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Basic Training Report, March 2000

Lectures on Space Shuttle
Crystal growth experiment
In March, NASDA's ASCANs received lectures and hands on training on micro-gravity science and participated in hypobaric training. In addition, in Houston Texas, they received lectures on Space Shuttle and participated in weightless environment training using a KC-135A jet.


Micro-gravity science training
The ASCANs received lectures on basic physics, combustion science, fluid physics, substance science and material science, and conducted crystal growth experiment and material synthesizing experiments in order to acquire knowledge related to micro-gravity science, at Tsukuba Space Center.

Hypobaric training
ASCANs received hypobaric training in the hypobaric chamber located in the Astronaut Training Facility, Tsukuba Space Center. This training was conducted to enable them to understand and experience physiological changes in a hypobaric environment and to acquire means to deal with them. The hypobaric chamber is composed of a low-pressure chamber, data collection system, pressure control facility, air conditioning facility, and operation and control facility. This system can accommodate a maximum of six people to a minimum pressure of 0.2 atmospheres.

This training must be conducted before the weightless environment training using NASA's KC-135A. They conducted the training pattern of lowering the pressure from ground level (one atmosphere) to 35,000ft (0.24 atmospheres) and back to one atmosphere again. The ASCANs removed their oxygen masks to experience a low-oxygen environment and the change in night vision, and conducted emergency oxygen breathing training and emergency decompression training.
Operations control facility

Weightless environment training
Gravity change due to a parabolic flight
Having finished hypobaric training, the ASCANs participated in weightless environment training using a KC-135A jet in Houston Texas. This training was conducted to enable the ASCANs to experience a weightless environment, to understand body movement and control, and physical phenomena. Another purpose was to enable them to understand and experience the difference between the weightless environment utilizing water buoyancy they experienced during the EVA training conducted in February this year.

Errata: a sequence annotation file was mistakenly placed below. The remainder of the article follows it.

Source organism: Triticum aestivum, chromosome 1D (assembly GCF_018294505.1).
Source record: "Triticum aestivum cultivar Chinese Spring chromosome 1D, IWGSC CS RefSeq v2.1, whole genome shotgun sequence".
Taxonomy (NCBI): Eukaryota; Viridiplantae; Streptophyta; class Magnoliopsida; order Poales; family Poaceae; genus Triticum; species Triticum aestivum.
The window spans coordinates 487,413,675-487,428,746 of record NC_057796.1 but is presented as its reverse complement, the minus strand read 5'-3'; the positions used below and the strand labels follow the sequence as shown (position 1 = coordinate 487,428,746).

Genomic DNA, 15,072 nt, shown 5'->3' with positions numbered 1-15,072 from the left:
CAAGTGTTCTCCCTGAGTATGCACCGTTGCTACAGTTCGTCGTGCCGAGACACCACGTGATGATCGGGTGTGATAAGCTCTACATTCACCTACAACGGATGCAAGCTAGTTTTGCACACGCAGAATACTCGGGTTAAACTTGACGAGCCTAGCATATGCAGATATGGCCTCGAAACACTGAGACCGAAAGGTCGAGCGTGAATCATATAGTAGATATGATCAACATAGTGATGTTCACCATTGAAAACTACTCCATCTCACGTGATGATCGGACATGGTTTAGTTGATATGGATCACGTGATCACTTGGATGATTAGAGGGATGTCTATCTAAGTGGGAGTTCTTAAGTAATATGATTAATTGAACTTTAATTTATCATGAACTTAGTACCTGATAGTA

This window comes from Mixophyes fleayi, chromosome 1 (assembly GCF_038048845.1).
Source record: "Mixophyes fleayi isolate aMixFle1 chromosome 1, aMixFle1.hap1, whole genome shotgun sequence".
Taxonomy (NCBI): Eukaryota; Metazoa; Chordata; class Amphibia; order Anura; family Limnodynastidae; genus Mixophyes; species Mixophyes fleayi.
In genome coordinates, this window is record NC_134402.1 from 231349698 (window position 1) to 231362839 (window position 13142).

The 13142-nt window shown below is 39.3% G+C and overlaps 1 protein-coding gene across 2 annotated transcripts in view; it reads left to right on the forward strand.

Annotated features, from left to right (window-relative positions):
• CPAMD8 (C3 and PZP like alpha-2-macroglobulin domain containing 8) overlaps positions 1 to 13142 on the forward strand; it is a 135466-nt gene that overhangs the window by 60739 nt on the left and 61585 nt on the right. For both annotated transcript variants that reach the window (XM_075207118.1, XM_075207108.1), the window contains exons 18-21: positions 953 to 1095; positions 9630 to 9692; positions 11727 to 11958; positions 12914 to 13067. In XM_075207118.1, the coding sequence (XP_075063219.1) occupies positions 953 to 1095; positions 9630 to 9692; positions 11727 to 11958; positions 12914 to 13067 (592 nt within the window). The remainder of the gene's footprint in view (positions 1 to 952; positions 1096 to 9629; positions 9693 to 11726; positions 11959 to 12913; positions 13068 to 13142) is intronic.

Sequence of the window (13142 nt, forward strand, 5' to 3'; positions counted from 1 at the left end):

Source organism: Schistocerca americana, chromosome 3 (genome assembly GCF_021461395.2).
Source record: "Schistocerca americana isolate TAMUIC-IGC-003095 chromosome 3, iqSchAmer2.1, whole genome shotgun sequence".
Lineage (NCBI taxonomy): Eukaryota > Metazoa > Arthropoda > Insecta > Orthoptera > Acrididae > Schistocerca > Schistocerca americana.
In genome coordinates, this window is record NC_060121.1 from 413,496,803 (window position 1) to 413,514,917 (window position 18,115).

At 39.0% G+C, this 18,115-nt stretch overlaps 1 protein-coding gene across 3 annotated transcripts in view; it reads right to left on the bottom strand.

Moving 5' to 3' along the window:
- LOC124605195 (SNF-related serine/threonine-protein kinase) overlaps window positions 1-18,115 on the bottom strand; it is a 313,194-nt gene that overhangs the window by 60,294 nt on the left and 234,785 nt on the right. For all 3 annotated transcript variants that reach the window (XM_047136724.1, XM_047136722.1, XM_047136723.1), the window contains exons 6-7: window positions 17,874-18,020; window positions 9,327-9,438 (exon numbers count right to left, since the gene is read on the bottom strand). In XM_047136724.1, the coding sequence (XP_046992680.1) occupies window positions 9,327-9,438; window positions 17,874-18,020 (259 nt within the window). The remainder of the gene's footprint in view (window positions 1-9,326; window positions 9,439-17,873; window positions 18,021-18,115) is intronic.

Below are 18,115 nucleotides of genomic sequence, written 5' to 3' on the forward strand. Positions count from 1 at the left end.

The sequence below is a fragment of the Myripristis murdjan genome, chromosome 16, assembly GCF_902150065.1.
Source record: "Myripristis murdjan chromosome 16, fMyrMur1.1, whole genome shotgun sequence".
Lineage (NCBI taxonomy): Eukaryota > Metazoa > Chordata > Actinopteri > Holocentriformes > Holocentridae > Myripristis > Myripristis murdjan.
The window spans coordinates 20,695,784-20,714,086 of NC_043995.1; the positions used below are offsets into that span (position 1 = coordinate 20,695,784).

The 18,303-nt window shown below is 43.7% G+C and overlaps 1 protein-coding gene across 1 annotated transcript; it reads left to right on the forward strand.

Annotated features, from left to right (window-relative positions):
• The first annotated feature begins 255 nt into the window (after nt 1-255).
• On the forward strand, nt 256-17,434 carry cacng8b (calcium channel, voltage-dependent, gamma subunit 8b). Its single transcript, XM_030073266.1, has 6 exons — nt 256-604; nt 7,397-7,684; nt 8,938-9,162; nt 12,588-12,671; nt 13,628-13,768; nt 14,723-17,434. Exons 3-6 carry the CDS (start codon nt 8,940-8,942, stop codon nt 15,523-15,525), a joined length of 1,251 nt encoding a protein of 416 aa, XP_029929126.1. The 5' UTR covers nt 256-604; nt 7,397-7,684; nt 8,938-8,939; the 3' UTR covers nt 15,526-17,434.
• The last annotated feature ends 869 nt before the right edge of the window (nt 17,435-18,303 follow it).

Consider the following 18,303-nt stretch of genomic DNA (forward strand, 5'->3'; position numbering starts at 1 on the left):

During the 40 parabolas, they experienced weightlessness through body movement and control, and watched various physical phenomena. They also observed motion of balls and tops under weightless environment.

A weightless environment is the state of being affected only by the gravity and where no other force is applied. During weightless environment training, utilizing an aircraft, the aircraft is flown in a parabolic pattern, which creates a temporary weightless environment inside the aircraft.


To create the maximum period of weightlessness, the aircraft is accelerated to maximum speed just prior to the start of parabolic flight. Its nose is then pulled up suddenly and the engines power is lowered to allow the aircraft to follow a parabolic trajectory. To ensure safe recovery of normal flight, the engines power is increased before the nose is oriented below 40 degrees, and the nose is pulled up to resume normal flight. This action is repeated.


The KC-135A jet can generate about 25 seconds of weightlessness during one parabolic flight. People sometimes feel sick, which is why some people call this aircraft the "Vomit Comet."
KC-135A jet
ASCAN Furukawa



The next training report will be issued in mid May.



Last Updated : May 10, 2000

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